So, for console gamers, I still see the Recon3D USB and the X7 (with Bluetooth dongle) as the two best DSP devices. The G5 is a hard sell for PC gamers compared to the Omni 5.1 for less (with the upgrade plan of separate DAC and Amp) or X7 as an upgraded all-in-one. What do you guys think? Could Creative license and add Dolby or DTS decoding via a firmware update? Do you even care about surround (as many of the E5 & X7 reviewers don't)?
     
  3. Evshrug
    Sound Blaster X G5 Reviewed
    The Gaming device with everything* we asked for

    image.jpg


    A Little Context
    The G5 is part of Creative's "Blaster X" gamer focused line, cued after the name of the X7. I loved the Sound Blaster X7 (reviewed here) and the more music-focused Sound Blaster E5 (also reviewed here). The X7 is my most–used piece of audio gear right now, but the $400 X7 is Creative's top of the line setup, and a lower-cost, upgraded replacement for the discontinued Recon3D USB (reviewed here) was still missing. For me, the Recon3D USB represented a headphone to console connection, with headphone surround processing and microphone input, for around $120.

    When Creative hinted about an E5 variant they would call the G5, people on the X7 and Mad Lust Envy gaming threads were dreaming of an Astro Mixamp killer. It seems Creative was actually listening and filled an impressive number of our requests, but does the G5 succeed and absolutely slay the competition? Read on!

    image.jpg


    Statistics/Design
    In the box, you get the G5 itself, which is a DSP, DAC (Cirrus Logic CS4398), dual headphone amp (Texas Instruments TI6120A2), and mic (with ADC), but also you get a bold red micro USB cable (the new ones like on android smartphones and Playstation 4 controllers), a 1m optical cable (yeah I used metric, and it's a Toslink to Mini-Toslink connector cable), a map of various setup/cable wiring options and instructions, two warranty papers, and something in Singaporean which I also assume is a warranty/thank you card. If you noticed that was mostly copy-pasted from my E5 review, that's because the G5 is mostly a gamer-focused adaptation of the E5, and that's a very good start! Plus, you know, I can plagiarize myself without fear of lawsuit :p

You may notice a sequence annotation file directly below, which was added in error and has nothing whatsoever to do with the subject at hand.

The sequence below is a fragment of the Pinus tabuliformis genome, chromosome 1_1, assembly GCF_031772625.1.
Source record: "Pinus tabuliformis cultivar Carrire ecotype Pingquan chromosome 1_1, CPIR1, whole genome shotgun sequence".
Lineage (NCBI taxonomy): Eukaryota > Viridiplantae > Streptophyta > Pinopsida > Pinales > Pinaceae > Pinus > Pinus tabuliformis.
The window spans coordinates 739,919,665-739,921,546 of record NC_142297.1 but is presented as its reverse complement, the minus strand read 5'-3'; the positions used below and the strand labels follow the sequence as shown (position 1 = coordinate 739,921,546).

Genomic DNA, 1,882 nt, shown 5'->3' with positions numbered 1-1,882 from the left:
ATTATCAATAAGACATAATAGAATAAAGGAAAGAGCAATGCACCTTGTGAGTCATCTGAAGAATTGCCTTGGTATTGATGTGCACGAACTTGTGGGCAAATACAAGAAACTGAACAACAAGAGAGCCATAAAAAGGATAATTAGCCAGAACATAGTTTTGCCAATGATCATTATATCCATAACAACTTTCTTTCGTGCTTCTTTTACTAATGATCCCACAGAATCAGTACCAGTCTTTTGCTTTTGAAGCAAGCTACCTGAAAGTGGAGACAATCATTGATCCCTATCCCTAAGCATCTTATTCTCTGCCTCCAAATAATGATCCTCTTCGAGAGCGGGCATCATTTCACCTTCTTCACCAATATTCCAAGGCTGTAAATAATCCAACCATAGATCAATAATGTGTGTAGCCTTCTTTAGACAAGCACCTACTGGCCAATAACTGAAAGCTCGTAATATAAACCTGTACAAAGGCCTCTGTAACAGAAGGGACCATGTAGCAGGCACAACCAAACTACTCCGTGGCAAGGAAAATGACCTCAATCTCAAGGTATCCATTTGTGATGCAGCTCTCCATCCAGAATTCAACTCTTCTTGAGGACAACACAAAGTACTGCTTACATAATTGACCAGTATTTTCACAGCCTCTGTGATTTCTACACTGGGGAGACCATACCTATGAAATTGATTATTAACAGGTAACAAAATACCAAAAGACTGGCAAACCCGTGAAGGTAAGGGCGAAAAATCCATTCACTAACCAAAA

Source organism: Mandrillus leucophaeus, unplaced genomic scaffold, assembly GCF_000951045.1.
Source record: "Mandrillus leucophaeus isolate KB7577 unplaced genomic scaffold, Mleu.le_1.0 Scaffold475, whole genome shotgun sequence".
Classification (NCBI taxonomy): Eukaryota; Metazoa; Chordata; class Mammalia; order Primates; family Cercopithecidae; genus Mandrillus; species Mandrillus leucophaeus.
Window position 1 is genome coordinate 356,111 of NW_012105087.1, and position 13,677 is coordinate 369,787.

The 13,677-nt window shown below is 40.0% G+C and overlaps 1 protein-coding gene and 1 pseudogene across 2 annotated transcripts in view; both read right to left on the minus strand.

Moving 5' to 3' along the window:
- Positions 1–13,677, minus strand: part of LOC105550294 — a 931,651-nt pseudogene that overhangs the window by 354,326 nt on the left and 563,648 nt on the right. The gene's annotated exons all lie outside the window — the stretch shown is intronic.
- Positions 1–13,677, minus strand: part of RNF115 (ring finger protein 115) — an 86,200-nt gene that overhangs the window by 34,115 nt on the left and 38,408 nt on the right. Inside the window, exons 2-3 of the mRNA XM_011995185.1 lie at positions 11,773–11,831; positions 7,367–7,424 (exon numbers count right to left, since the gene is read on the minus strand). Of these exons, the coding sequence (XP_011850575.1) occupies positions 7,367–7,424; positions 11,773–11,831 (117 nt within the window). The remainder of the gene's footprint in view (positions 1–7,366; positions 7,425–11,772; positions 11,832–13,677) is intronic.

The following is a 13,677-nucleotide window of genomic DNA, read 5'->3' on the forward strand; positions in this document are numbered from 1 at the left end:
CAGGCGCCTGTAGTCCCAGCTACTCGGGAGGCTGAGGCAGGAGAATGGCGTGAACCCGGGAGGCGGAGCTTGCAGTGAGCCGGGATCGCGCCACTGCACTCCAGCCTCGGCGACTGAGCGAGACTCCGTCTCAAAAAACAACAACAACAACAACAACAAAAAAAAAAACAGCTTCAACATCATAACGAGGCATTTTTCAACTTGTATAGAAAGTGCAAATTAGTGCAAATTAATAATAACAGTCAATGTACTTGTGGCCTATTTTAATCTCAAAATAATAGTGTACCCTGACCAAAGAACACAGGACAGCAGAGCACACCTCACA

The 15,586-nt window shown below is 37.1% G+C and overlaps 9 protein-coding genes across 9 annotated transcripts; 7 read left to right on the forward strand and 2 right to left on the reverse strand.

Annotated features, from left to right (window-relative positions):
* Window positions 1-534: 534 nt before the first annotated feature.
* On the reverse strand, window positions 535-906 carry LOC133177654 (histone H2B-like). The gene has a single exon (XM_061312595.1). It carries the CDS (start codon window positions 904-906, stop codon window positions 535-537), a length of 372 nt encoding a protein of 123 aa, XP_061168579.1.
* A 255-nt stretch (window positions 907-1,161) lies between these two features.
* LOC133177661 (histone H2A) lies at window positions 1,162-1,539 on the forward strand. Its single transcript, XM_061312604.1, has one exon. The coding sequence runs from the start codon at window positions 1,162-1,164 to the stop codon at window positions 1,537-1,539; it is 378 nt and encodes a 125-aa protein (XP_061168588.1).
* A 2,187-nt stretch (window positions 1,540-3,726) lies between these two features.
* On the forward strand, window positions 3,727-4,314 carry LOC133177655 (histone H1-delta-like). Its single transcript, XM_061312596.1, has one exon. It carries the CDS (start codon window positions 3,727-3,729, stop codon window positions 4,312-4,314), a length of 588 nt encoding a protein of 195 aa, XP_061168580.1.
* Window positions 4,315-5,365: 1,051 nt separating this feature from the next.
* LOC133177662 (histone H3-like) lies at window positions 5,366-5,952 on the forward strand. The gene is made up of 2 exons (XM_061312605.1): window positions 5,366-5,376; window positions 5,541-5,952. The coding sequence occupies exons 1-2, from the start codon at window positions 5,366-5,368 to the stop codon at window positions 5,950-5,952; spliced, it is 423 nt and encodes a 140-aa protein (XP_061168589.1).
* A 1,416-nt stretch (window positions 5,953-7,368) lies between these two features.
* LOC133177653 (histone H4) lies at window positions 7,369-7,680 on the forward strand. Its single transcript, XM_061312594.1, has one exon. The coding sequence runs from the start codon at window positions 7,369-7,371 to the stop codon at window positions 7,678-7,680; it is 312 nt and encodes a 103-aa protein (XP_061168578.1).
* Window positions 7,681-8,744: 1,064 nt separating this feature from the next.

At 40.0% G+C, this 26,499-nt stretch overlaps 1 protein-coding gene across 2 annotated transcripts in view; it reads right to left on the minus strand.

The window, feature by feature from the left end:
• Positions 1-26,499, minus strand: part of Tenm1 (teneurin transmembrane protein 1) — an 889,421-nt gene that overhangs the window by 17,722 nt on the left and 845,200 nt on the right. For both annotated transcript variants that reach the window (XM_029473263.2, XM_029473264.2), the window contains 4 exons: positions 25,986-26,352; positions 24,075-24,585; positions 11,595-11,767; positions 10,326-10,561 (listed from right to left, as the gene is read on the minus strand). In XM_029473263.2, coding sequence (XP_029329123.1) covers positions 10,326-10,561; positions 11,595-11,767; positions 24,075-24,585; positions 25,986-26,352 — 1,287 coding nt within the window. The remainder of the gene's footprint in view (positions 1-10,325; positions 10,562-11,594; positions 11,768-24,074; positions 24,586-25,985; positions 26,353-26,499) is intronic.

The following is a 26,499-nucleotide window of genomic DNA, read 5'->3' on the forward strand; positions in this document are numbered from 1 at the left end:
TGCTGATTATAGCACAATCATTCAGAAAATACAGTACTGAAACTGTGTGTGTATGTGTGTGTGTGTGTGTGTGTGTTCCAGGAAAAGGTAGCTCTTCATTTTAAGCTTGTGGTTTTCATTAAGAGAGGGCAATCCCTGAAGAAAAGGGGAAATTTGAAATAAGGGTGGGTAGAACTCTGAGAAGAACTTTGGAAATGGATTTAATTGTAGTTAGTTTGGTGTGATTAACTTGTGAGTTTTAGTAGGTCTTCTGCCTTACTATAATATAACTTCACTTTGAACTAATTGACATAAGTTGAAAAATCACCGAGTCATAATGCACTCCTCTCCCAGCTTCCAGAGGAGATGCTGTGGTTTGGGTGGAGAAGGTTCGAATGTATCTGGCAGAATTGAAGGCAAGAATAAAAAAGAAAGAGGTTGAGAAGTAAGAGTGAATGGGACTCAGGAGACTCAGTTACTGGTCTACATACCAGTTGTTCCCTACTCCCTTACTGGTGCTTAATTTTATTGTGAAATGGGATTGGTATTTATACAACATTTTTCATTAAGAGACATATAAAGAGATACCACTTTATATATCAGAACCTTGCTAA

The power aspects of the G5 are kinda balanced between a portable and desktop amp. Creative removed the E5's lithium battery, but as a hardcore gaming device it would be plugged in to USB on a PC or console anyway, so that's an acceptable cost savings measure to bring the price down. As an amp, it does have enough power for my AKG K612 to sound linear and full... Which, by the way, requires a higher volume setting than the 600 ohm DT880 for the same apparent loudness. Output impedance on the headphone jacks is between 2.2 and 2.4 ohms, pretty ideal for most headphones except the most sensitive IEMs. Speaking of IEMs, my Custom Art CIEMs and entry-level RHA IEMs pick up a little background hiss (less than the X7) that is easy to ignore once the audio starts, with no hiss for my 32 ohm Oppo PM-3 or V-MODA M-100. Unlike the Astro Mixamp or Creative's old Recon3D USB, it has plenty of volume headroom and has some nice density to the notes. From a pure value:sound quality perspective, this is pretty impressive at this price compared to the more commonly recommended signal chain gear, but more on competitive options in the conclusion.

    image.jpg image.jpg image.jpg


    The G5 contains a fair number of connectivity ports and buttons, same layout as the E5 but some have different functions. There's two 3.5mm jacks by the big but unobtrusive volume dial; the left jack is for headphones (TRS) and headsets (TRRS), the right is for microphones only. The digital volume dial and can be clicked to mute, and it is also backlit with a red LED that changes brightness with the volume setting, cool! Next side to the right of that has the Scout Mode button and the SBX activation, both with white indicator lights for "on," and a gain switch. You can hold the buttons to turn off processing for a "straight" audio signal. Then there's three LEDs indicating which of the three SBX profiles is active, those three plus Scout Mode total 4 sound profiles which can be customized with a computer. The next face around the right is the wide picture above. The two ports on the left are combination 3.5mm (TRS) and mini-Toslink ports. Then, the "USB–Device" port is for connecting to a keyboard, mouse (not on PS4), USB thumbdrive, and I can confirm that my PS4 recognizes my Blue Snowball USB microphone through this port. It doesn't work as a digital connection to smartphones or tablets. The furthest right micro-USB port is for charging the E5 and PC/Mac/PS4 connection (Just one cable! No rats' nest, yay!). The G5 CAN play from USB and the line-in at the same time, and you CAN output straight or processed audio through the line-out to another DAC or amp... So you can build a rats nest if you want!